For night stops, light up interior
Dear Mahatma: Of Trooper Chapman I would inquire about a nighttime stop. To her meaningful comments, I would add turning…
Dear Mahatma: Of Trooper Chapman I would inquire about a nighttime stop. To her meaningful comments, I would add turning on interior lights if you are stopped after dark. When my wife and I approached a Border Patrol checkpoint on Interstate 10 in south Texas, I turned on the interiors before reaching the stopping point. The officer thanked me. — Light on the Subject
Dear Light: You refer to last week’s column and Trooper Liz Chapman of the Arkansas State Police. She answered a question about what motorists should do when stopped by police. Fundamentally, remain in the driver’s seat, hands on top of the steering wheel, eyes forward, until the officer tells you what to do. Movement of any kind signals danger. Don’t get out of the car.
Darkness changes things, Chapman said. Just like movement, darkness is dangerous — and police are generally taught to be more aware at night.
A driver pulled over at night should know:
• Police will turn on all the lights they have to illuminate the vehicle and its occupants. Police need to see anything and everything that could be a danger.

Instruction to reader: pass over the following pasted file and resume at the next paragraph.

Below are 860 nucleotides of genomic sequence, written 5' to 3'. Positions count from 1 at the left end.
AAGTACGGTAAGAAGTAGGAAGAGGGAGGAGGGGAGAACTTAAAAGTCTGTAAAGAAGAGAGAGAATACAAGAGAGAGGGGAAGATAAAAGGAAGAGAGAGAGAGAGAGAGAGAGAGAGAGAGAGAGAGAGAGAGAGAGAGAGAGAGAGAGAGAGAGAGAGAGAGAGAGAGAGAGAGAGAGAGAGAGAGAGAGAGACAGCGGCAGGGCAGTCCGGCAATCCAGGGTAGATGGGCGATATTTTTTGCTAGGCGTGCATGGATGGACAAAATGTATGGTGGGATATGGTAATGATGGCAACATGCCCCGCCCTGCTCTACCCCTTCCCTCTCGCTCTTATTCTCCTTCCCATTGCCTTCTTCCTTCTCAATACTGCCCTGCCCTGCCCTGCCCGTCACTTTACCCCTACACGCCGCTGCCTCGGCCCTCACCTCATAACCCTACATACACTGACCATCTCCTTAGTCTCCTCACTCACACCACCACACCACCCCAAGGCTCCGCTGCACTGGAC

• A driver who does not feel safe pulling over on a dark roadway may turn on his hazard lights. Slow down and drive to the nearest lit area such as a service station or exit ramp. The most important part of this is to slow down so the officer knows you see him.
• A driver may turn on his interior lights once he comes to a stop, after which it’s essential to place hands on the steering wheel. Sometimes, an officer will tell a driver to turn on the interior lights for safety, such as when a driver has to dig into a glove box for registration and insurance information.
“I do want to say how grateful I am for the public’s questions about this subject,” Chapman said. “The more you know, the better prepared you will be, and I assure you every law enforcement officer appreciates each individual who cooperates and is educated on the right things to do when it comes to traffic stop procedure.”
Dear Mahatma: Interstate 55 southbound at the Arkansas-Missouri border has a large sign, “Welcome to Arkansas.” Behind the sign is an abandoned weigh station, cluttered with overgrown vegetation and litter. What a shame! — Gentle Reader
Dear Gentle: We asked the Arkansas Department of Transportation.
We’re told the site was used by a construction contractor a while back and there were construction materials stored there during the project. The materials should have been cleaned up before now, but the contractor was a bit slow.
The department recently placed some added emphasis on final cleanup. The contractor has complied. This allowed the agency to also clean up the area. Most of this work has been accomplished in the past couple of weeks. There is still some light trimming to perform on the shrubs around the “Welcome to Arkansas” sign, work that’s imminent.
Metro on 09/16/2017
Source: Arkansas Democrat-Gazette For night stops, light up interior